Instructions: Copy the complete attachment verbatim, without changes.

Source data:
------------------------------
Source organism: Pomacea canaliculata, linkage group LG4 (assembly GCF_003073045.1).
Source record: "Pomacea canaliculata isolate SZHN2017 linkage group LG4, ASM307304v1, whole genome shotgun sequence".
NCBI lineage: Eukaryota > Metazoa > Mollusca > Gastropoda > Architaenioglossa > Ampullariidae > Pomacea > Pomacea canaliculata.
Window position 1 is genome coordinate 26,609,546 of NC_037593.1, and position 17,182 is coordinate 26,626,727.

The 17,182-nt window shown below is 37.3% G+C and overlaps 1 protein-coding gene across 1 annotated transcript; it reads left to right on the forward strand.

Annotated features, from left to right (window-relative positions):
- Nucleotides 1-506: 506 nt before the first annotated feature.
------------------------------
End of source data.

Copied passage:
Source organism: Pomacea canaliculata, linkage group LG4 (assembly GCF_003073045.1).
Source record: "Pomacea canaliculata isolate SZHN2017 linkage group LG4, ASM307304v1, whole genome shotgun sequence".
NCBI lineage: Eukaryota > Metazoa > Mollusca > Gastropoda > Architaenioglossa > Ampullariidae > Pomacea > Pomacea canaliculata.
Window position 1 is genome coordinate 26,609,546 of NC_037593.1, and position 17,182 is coordinate 26,626,727.

The 17,182-nt window shown below is 37.3% G+C and overlaps 1 protein-coding gene across 1 annotated transcript; it reads left to right on the forward strand.

Annotated features, from left to right (window-relative positions):
- Nucleotides 1-506: 506 nt before the first annotated feature.